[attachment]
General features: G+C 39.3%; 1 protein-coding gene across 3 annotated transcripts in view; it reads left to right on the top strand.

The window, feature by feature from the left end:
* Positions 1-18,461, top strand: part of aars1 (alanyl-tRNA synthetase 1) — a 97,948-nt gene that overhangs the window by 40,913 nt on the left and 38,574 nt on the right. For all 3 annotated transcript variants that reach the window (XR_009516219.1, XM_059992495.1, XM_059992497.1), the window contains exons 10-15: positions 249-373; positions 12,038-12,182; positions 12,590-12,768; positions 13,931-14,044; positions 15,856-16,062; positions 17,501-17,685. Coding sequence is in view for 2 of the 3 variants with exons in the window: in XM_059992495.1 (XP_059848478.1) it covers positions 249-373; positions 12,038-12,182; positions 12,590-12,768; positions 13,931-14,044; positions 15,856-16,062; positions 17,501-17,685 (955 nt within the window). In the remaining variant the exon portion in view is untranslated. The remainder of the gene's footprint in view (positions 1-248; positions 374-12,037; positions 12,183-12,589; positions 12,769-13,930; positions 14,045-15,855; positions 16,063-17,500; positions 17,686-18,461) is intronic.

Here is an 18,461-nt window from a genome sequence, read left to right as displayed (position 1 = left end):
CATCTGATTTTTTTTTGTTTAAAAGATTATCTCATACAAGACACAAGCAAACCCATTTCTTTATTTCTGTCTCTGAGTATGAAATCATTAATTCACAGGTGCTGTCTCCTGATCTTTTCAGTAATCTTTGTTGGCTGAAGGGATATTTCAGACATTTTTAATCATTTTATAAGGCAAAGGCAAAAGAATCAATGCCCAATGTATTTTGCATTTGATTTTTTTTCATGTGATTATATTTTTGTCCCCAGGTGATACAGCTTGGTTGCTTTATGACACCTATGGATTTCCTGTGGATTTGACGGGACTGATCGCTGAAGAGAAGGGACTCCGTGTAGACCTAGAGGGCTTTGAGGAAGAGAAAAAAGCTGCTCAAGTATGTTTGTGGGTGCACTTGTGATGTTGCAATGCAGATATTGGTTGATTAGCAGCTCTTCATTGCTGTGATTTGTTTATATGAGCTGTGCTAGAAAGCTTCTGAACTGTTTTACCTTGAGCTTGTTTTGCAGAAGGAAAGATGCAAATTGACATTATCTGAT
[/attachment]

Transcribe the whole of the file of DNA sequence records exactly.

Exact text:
General features: G+C 39.3%; 1 protein-coding gene across 3 annotated transcripts in view; it reads left to right on the top strand.

The window, feature by feature from the left end:
* Positions 1-18,461, top strand: part of aars1 (alanyl-tRNA synthetase 1) — a 97,948-nt gene that overhangs the window by 40,913 nt on the left and 38,574 nt on the right. For all 3 annotated transcript variants that reach the window (XR_009516219.1, XM_059992495.1, XM_059992497.1), the window contains exons 10-15: positions 249-373; positions 12,038-12,182; positions 12,590-12,768; positions 13,931-14,044; positions 15,856-16,062; positions 17,501-17,685. Coding sequence is in view for 2 of the 3 variants with exons in the window: in XM_059992495.1 (XP_059848478.1) it covers positions 249-373; positions 12,038-12,182; positions 12,590-12,768; positions 13,931-14,044; positions 15,856-16,062; positions 17,501-17,685 (955 nt within the window). In the remaining variant the exon portion in view is untranslated. The remainder of the gene's footprint in view (positions 1-248; positions 374-12,037; positions 12,183-12,589; positions 12,769-13,930; positions 14,045-15,855; positions 16,063-17,500; positions 17,686-18,461) is intronic.

Here is an 18,461-nt window from a genome sequence, read left to right as displayed (position 1 = left end):
CATCTGATTTTTTTTTGTTTAAAAGATTATCTCATACAAGACACAAGCAAACCCATTTCTTTATTTCTGTCTCTGAGTATGAAATCATTAATTCACAGGTGCTGTCTCCTGATCTTTTCAGTAATCTTTGTTGGCTGAAGGGATATTTCAGACATTTTTAATCATTTTATAAGGCAAAGGCAAAAGAATCAATGCCCAATGTATTTTGCATTTGATTTTTTTTCATGTGATTATATTTTTGTCCCCAGGTGATACAGCTTGGTTGCTTTATGACACCTATGGATTTCCTGTGGATTTGACGGGACTGATCGCTGAAGAGAAGGGACTCCGTGTAGACCTAGAGGGCTTTGAGGAAGAGAAAAAAGCTGCTCAAGTATGTTTGTGGGTGCACTTGTGATGTTGCAATGCAGATATTGGTTGATTAGCAGCTCTTCATTGCTGTGATTTGTTTATATGAGCTGTGCTAGAAAGCTTCTGAACTGTTTTACCTTGAGCTTGTTTTGCAGAAGGAAAGATGCAAATTGACATTATCTGAT